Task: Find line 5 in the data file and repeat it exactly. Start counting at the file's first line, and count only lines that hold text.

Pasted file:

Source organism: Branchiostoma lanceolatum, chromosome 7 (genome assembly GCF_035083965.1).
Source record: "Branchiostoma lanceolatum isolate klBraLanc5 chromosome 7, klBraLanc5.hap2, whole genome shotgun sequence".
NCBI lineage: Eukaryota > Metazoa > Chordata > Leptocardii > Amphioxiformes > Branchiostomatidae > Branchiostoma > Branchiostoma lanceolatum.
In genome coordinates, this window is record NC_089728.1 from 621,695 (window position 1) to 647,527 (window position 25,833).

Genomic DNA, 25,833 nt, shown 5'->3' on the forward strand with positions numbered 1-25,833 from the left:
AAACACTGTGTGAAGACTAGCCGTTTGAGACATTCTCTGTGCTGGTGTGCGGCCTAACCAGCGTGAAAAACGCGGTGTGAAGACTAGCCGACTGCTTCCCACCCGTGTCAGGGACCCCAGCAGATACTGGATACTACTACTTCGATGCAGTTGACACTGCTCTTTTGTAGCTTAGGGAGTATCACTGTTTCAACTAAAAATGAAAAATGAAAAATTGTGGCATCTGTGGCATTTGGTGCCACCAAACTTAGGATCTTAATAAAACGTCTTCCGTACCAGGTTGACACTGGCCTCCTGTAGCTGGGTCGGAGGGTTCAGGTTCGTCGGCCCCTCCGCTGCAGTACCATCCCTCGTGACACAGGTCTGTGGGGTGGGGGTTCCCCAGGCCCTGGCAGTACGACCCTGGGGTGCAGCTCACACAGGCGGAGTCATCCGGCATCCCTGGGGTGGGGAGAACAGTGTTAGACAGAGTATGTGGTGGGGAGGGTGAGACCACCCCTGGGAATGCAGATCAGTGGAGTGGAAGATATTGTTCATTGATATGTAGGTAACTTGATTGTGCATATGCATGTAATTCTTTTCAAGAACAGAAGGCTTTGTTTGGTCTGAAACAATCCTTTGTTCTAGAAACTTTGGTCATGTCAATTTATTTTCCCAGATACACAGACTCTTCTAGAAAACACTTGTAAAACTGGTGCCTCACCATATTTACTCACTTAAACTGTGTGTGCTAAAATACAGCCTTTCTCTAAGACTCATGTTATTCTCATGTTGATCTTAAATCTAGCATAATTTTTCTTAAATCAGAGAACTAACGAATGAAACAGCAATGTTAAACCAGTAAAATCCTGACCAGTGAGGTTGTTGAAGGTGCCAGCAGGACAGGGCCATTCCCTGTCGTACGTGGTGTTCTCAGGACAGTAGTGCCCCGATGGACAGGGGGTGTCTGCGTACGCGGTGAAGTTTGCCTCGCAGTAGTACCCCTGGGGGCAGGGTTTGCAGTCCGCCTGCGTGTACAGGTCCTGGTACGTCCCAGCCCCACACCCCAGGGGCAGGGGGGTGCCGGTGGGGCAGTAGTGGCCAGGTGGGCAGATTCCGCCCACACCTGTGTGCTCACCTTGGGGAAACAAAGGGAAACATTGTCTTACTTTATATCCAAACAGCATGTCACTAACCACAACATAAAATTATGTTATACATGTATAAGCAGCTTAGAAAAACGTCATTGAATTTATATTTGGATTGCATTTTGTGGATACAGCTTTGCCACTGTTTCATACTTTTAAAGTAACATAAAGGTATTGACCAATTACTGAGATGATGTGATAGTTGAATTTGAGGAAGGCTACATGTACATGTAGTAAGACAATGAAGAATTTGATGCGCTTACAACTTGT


Genomic DNA, 25,833 nt, shown 5'->3' on the forward strand with positions numbered 1-25,833 from the left: